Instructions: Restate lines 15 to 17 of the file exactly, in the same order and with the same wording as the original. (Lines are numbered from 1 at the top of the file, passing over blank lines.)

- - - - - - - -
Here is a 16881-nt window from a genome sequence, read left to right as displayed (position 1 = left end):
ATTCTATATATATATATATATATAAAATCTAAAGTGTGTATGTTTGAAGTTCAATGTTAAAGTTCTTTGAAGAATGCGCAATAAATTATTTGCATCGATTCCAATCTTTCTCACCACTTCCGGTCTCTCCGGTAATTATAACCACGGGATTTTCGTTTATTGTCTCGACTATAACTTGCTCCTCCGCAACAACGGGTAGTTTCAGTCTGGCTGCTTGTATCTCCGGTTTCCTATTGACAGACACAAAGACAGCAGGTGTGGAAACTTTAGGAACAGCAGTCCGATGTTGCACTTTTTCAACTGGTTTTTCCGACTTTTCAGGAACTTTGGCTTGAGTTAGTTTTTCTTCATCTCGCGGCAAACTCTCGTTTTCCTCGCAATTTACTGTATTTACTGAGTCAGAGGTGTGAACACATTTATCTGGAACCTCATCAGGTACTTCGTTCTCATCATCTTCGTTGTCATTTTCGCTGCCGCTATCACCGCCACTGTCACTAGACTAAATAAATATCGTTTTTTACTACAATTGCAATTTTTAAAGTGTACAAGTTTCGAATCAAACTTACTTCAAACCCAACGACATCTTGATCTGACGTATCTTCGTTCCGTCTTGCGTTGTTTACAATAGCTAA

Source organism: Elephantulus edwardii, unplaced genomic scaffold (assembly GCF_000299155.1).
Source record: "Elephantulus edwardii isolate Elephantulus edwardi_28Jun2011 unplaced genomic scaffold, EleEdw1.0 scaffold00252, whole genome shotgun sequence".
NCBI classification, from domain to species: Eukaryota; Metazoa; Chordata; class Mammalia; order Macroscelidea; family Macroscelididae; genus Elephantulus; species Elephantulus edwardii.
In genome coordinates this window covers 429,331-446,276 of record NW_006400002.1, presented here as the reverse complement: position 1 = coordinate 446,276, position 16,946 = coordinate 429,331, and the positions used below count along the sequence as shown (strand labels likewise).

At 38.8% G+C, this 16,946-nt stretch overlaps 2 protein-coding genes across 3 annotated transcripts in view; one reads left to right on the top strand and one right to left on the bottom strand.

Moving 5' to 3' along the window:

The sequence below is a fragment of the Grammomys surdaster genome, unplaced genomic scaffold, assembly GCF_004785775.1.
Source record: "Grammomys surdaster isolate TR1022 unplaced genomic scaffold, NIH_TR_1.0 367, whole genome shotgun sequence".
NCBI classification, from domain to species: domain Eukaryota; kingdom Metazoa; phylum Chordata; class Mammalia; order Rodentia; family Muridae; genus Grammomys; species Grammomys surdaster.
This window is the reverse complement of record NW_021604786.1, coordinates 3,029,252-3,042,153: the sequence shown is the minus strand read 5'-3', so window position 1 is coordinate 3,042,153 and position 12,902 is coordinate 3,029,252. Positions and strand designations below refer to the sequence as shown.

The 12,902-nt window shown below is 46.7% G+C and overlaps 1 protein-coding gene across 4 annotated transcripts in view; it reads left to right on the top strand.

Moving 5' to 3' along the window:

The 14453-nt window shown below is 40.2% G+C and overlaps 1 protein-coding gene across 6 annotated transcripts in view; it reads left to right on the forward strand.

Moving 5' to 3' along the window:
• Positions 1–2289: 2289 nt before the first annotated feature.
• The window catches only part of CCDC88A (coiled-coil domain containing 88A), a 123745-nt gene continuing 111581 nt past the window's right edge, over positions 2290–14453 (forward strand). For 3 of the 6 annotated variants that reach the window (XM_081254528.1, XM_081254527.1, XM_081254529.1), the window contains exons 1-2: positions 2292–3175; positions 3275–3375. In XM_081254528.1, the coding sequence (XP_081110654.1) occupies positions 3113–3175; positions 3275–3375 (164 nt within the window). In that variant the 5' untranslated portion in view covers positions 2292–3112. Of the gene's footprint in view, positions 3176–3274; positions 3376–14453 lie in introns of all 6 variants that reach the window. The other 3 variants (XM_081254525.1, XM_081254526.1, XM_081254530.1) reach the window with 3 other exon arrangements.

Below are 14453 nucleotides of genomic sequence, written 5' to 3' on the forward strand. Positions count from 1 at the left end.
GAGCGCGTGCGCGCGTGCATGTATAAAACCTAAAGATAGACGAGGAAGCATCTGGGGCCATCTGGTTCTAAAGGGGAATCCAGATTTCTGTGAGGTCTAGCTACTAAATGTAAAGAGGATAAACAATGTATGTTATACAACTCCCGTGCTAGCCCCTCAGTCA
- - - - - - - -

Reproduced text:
The 14453-nt window shown below is 40.2% G+C and overlaps 1 protein-coding gene across 6 annotated transcripts in view; it reads left to right on the forward strand.

Moving 5' to 3' along the window:
• Positions 1–2289: 2289 nt before the first annotated feature.